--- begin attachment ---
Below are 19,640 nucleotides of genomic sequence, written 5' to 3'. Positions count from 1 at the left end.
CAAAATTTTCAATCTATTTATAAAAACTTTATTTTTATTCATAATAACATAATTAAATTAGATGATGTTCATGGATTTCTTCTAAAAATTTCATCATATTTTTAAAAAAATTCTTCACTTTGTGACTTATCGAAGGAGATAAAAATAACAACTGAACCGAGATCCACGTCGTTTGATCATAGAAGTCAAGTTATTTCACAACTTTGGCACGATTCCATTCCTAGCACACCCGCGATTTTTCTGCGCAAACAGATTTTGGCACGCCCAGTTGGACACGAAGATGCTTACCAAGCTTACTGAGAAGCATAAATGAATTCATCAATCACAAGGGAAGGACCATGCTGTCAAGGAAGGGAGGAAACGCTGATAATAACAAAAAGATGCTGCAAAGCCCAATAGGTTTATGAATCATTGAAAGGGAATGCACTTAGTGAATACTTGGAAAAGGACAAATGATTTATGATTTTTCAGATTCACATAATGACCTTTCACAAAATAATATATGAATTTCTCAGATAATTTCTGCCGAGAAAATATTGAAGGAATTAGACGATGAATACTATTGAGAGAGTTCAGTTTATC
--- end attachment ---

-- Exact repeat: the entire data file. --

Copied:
Below are 19,640 nucleotides of genomic sequence, written 5' to 3'. Positions count from 1 at the left end.
CAAAATTTTCAATCTATTTATAAAAACTTTATTTTTATTCATAATAACATAATTAAATTAGATGATGTTCATGGATTTCTTCTAAAAATTTCATCATATTTTTAAAAAAATTCTTCACTTTGTGACTTATCGAAGGAGATAAAAATAACAACTGAACCGAGATCCACGTCGTTTGATCATAGAAGTCAAGTTATTTCACAACTTTGGCACGATTCCATTCCTAGCACACCCGCGATTTTTCTGCGCAAACAGATTTTGGCACGCCCAGTTGGACACGAAGATGCTTACCAAGCTTACTGAGAAGCATAAATGAATTCATCAATCACAAGGGAAGGACCATGCTGTCAAGGAAGGGAGGAAACGCTGATAATAACAAAAAGATGCTGCAAAGCCCAATAGGTTTATGAATCATTGAAAGGGAATGCACTTAGTGAATACTTGGAAAAGGACAAATGATTTATGATTTTTCAGATTCACATAATGACCTTTCACAAAATAATATATGAATTTCTCAGATAATTTCTGCCGAGAAAATATTGAAGGAATTAGACGATGAATACTATTGAGAGAGTTCAGTTTATC